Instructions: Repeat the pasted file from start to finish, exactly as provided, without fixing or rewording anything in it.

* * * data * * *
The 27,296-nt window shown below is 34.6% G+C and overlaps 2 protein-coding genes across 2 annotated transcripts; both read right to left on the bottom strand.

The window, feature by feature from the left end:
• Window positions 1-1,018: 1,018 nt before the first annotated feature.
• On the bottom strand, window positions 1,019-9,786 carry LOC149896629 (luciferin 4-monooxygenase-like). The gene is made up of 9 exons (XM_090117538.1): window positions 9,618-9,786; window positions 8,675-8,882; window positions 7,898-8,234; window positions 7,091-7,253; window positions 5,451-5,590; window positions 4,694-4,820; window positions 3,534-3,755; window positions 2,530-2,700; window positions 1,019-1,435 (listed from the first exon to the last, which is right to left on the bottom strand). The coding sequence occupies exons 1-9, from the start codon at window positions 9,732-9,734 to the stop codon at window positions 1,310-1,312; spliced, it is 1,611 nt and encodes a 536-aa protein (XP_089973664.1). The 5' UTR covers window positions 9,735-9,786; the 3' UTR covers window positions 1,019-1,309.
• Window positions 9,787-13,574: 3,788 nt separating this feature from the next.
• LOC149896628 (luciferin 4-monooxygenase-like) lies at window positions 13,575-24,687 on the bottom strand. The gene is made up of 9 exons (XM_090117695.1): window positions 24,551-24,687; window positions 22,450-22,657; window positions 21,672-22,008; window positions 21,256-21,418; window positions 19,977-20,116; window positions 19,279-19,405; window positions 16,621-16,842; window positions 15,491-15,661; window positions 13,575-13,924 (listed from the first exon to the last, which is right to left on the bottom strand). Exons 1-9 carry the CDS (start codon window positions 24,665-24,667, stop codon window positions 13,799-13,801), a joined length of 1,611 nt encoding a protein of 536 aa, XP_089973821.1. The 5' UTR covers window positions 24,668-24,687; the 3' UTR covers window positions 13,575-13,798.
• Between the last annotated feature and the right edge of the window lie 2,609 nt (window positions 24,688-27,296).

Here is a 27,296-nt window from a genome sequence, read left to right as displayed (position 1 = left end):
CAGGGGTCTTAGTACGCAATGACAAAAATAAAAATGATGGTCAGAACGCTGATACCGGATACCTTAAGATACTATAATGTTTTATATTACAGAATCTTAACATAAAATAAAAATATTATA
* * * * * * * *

The 27,296-nt window shown below is 34.6% G+C and overlaps 2 protein-coding genes across 2 annotated transcripts; both read right to left on the bottom strand.

The window, feature by feature from the left end:
• Window positions 1-1,018: 1,018 nt before the first annotated feature.
• On the bottom strand, window positions 1,019-9,786 carry LOC149896629 (luciferin 4-monooxygenase-like). The gene is made up of 9 exons (XM_090117538.1): window positions 9,618-9,786; window positions 8,675-8,882; window positions 7,898-8,234; window positions 7,091-7,253; window positions 5,451-5,590; window positions 4,694-4,820; window positions 3,534-3,755; window positions 2,530-2,700; window positions 1,019-1,435 (listed from the first exon to the last, which is right to left on the bottom strand). The coding sequence occupies exons 1-9, from the start codon at window positions 9,732-9,734 to the stop codon at window positions 1,310-1,312; spliced, it is 1,611 nt and encodes a 536-aa protein (XP_089973664.1). The 5' UTR covers window positions 9,735-9,786; the 3' UTR covers window positions 1,019-1,309.
• Window positions 9,787-13,574: 3,788 nt separating this feature from the next.
• LOC149896628 (luciferin 4-monooxygenase-like) lies at window positions 13,575-24,687 on the bottom strand. The gene is made up of 9 exons (XM_090117695.1): window positions 24,551-24,687; window positions 22,450-22,657; window positions 21,672-22,008; window positions 21,256-21,418; window positions 19,977-20,116; window positions 19,279-19,405; window positions 16,621-16,842; window positions 15,491-15,661; window positions 13,575-13,924 (listed from the first exon to the last, which is right to left on the bottom strand). Exons 1-9 carry the CDS (start codon window positions 24,665-24,667, stop codon window positions 13,799-13,801), a joined length of 1,611 nt encoding a protein of 536 aa, XP_089973821.1. The 5' UTR covers window positions 24,668-24,687; the 3' UTR covers window positions 13,575-13,798.
• Between the last annotated feature and the right edge of the window lie 2,609 nt (window positions 24,688-27,296).

Here is a 27,296-nt window from a genome sequence, read left to right as displayed (position 1 = left end):
CAGGGGTCTTAGTACGCAATGACAAAAATAAAAATGATGGTCAGAACGCTGATACCGGATACCTTAAGATACTATAATGTTTTATATTACAGAATCTTAACATAAAATAAAAATATTATA